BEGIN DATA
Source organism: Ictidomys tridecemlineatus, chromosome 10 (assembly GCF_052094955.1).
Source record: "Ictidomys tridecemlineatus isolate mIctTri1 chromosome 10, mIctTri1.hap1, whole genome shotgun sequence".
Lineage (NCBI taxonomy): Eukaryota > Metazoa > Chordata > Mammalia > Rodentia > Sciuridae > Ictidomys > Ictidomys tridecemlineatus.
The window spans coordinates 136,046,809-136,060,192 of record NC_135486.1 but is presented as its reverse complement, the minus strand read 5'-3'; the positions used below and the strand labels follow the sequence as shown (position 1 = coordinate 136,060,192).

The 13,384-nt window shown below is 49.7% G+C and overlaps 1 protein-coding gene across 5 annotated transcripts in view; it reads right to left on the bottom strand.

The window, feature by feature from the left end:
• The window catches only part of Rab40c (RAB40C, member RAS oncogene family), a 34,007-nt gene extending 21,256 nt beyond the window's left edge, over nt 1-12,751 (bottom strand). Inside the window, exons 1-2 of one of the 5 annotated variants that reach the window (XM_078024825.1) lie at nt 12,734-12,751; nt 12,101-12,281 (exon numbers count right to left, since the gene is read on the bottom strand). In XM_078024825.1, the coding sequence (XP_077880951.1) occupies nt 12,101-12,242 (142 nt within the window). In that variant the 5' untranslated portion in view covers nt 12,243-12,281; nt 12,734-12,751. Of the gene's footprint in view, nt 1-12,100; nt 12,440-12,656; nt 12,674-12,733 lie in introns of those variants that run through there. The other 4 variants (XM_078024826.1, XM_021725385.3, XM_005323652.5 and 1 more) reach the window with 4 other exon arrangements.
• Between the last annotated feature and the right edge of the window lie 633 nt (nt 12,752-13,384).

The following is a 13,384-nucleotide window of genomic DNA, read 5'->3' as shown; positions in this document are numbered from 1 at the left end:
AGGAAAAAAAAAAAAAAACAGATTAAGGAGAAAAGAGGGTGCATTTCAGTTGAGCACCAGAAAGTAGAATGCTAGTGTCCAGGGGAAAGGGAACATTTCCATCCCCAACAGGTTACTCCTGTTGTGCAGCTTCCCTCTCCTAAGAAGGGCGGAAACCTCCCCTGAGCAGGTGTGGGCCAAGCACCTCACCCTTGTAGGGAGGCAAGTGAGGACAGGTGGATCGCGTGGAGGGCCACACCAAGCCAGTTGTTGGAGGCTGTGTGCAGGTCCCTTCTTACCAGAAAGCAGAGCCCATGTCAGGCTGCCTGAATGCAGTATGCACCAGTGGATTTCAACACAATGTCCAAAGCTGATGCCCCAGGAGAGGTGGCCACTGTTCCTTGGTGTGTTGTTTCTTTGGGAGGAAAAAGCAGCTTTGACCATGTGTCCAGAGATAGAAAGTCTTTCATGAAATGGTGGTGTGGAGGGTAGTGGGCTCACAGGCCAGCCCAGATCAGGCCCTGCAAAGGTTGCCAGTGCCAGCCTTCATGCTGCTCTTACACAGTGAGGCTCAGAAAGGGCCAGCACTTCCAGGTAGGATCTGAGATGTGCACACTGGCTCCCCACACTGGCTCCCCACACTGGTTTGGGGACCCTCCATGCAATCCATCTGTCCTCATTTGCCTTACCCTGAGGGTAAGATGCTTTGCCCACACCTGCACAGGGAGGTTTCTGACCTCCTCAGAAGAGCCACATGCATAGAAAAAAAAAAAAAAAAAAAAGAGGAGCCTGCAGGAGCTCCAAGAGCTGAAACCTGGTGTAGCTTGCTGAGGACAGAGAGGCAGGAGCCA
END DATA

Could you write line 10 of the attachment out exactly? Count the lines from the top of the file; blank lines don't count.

AGGAAAAAAAAAAAAAAACAGATTAAGGAGAAAAGAGGGTGCATTTCAGTTGAGCACCAGAAAGTAGAATGCTAGTGTCCAGGGGAAAGGGAACATTTCCATCCCCAACAGGTTACTCCTGTTGTGCAGCTTCCCTCTCCTAAGAAGGGCGGAAACCTCCCCTGAGCAGGTGTGGGCCAAGCACCTCACCCTTGTAGGGAGGCAAGTGAGGACAGGTGGATCGCGTGGAGGGCCACACCAAGCCAGTTGTTGGAGGCTGTGTGCAGGTCCCTTCTTACCAGAAAGCAGAGCCCATGTCAGGCTGCCTGAATGCAGTATGCACCAGTGGATTTCAACACAATGTCCAAAGCTGATGCCCCAGGAGAGGTGGCCACTGTTCCTTGGTGTGTTGTTTCTTTGGGAGGAAAAAGCAGCTTTGACCATGTGTCCAGAGATAGAAAGTCTTTCATGAAATGGTGGTGTGGAGGGTAGTGGGCTCACAGGCCAGCCCAGATCAGGCCCTGCAAAGGTTGCCAGTGCCAGCCTTCATGCTGCTCTTACACAGTGAGGCTCAGAAAGGGCCAGCACTTCCAGGTAGGATCTGAGATGTGCACACTGGCTCCCCACACTGGCTCCCCACACTGGTTTGGGGACCCTCCATGCAATCCATCTGTCCTCATTTGCCTTACCCTGAGGGTAAGATGCTTTGCCCACACCTGCACAGGGAGGTTTCTGACCTCCTCAGAAGAGCCACATGCATAGAAAAAAAAAAAAAAAAAAAAGAGGAGCCTGCAGGAGCTCCAAGAGCTGAAACCTGGTGTAGCTTGCTGAGGACAGAGAGGCAGGAGCCA